The myth of posthumous success

Posted by on November 26, 2012 in Uncategorized | 0 comments

According a Unesco study, 328,259 new books were published in the United States in 2011, the most recent year for which complete data are available. That is by far the most conservative of many estimates, some of which range up to 10,000,000.

There’s general agreement among publishers and book retailers that more than 85% of the books published each year sell fewer than 100 copies. Even at the low Unesco number, that’s 279,020 books that will never find an audience beyond a small group of the authors’ close friends and relatives.

In the face of that dismal prospect authors console themselves with high hopes for eventual recognition and vindication because, as they often proclaim, “Many great writers are not recognized in their lifetimes, but achieve posthumous fame.”

Not true.

The authors who are ignored today will not be magically lionized after death. In fact, it’s hard to come up with a single English-language writer who went from invisible to literary luminary after shuffling off her or his mortal coil.

The nineteenth century offers an excellent example.

Quick, name an unrecognized nineteenth-century English-language author or poet who went on to posthumous recognition.

The six most common responses are Thoreau, Poe, Keats, Austen, Melville and Dickenson. But actually the work of all six was, to a greater or lesser extent, reasonably well disseminated in their lifetimes:

Henry David Thoreau famously had to self-publish A Week on the Concord and Merrimack Rivers, and he only sold 300 of the 1,000 copies he had printed. But given the number of literate people in America in 1849, that’s the equivalent of about 9,000 copies today. Certainly not fifty shades of a blockbuster book, but not a dismal failure either.

Edgar Allen Poe’s “The Raven” was an immediate success and although Poe never became wealthy he did eek out a living as a writer.

John Keats managed to secure a publisher, though critical approval eluded him in his lifetime. But just getting a publisher is better than most of the 279,020 under 100 copies writers can manage.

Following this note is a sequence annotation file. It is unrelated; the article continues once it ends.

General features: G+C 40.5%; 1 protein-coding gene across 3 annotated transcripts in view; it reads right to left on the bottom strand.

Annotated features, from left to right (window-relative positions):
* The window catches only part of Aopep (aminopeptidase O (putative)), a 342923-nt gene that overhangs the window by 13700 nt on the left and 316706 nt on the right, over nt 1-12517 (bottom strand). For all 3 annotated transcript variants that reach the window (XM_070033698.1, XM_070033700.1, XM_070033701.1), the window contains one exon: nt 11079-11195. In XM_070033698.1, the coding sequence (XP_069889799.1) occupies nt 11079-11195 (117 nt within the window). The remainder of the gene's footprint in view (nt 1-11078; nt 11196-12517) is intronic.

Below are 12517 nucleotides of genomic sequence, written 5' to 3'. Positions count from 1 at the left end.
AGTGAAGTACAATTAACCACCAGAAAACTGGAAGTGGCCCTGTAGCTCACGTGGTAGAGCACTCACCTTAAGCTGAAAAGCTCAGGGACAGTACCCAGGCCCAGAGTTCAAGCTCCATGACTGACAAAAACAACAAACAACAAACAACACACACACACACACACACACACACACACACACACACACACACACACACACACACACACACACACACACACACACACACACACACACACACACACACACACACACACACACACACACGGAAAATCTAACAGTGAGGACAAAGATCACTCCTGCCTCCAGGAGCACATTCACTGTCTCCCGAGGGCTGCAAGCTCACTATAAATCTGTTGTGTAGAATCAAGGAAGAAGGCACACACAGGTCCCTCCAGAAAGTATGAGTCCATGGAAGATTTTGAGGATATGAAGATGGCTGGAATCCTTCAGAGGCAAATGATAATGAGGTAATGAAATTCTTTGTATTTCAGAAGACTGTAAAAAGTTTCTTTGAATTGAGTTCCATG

Jane Austen had publishing successes with Sense and Sensability, Pride and Prejudice, Mansfield Park and Emma in her lifetime, despite a lack of critical enthusiasm for them.

Herman Melville was forgotten by the time he died, but his first book earned an advance that would be $36,000 in today’s dollars. The next one got a combined $65,000 advance (again, in 2012 dollars) from his British and American publishers. Not J.K. Rowling money, but that would be more than respectable for most authors today. And those books were Typee and Omou. Billy Budd and Moby Dick were yet to come.

Emily Dickenson’s poems “Nobody knows this little rose,” “The Snake,” “The Sleeping,” “Sunset,” other poems and some letters were published in the Springfield Republican during her lifetime, as were poems in Drum Beat, the Brooklyn Daily Union and an anthology, A Masque of Poets.

There are four key factors which will keep this generation’s unknown books and writers from becoming the next generation’s literary celebrities:

1. The six writers or poets most often touted as posthumous successes all had perceptible literary presences while alive, and that their renown – and/or their sales – grew from a pre-established base after their deaths. Like Elvis.

2. No one seems able to come up with any nineteenth-century English-language writer who was completely unknown is her or his lifetime and became celebrated after death. (I use nineteenth-century writers as an example because now, just over a dozen years into the twenty-first century, there may still be time for twentieth-century writers to be discovered.) Not one. The six most often cited all had some perceptible literary presence.

3. No completely unknown writer emerged from complete obscurity to prominence among the mere thousands published in the nineteenth century. It is inconceivable that one will emerge from under the pile of the half billion or more who will publish in the twenty-first century.

4. Books represented a much more significant possession in the nineteenth century. A volume – even one which the owner did not greatly admire – had substance and value, and was unlikely to be discarded. The collections of electrons on our Kindles and Nooks will almost certainly disappear.

So as Robert Herrick said, “Gather ye rosebuds while ye may.” Literary celebrity is not likely to be retroactive.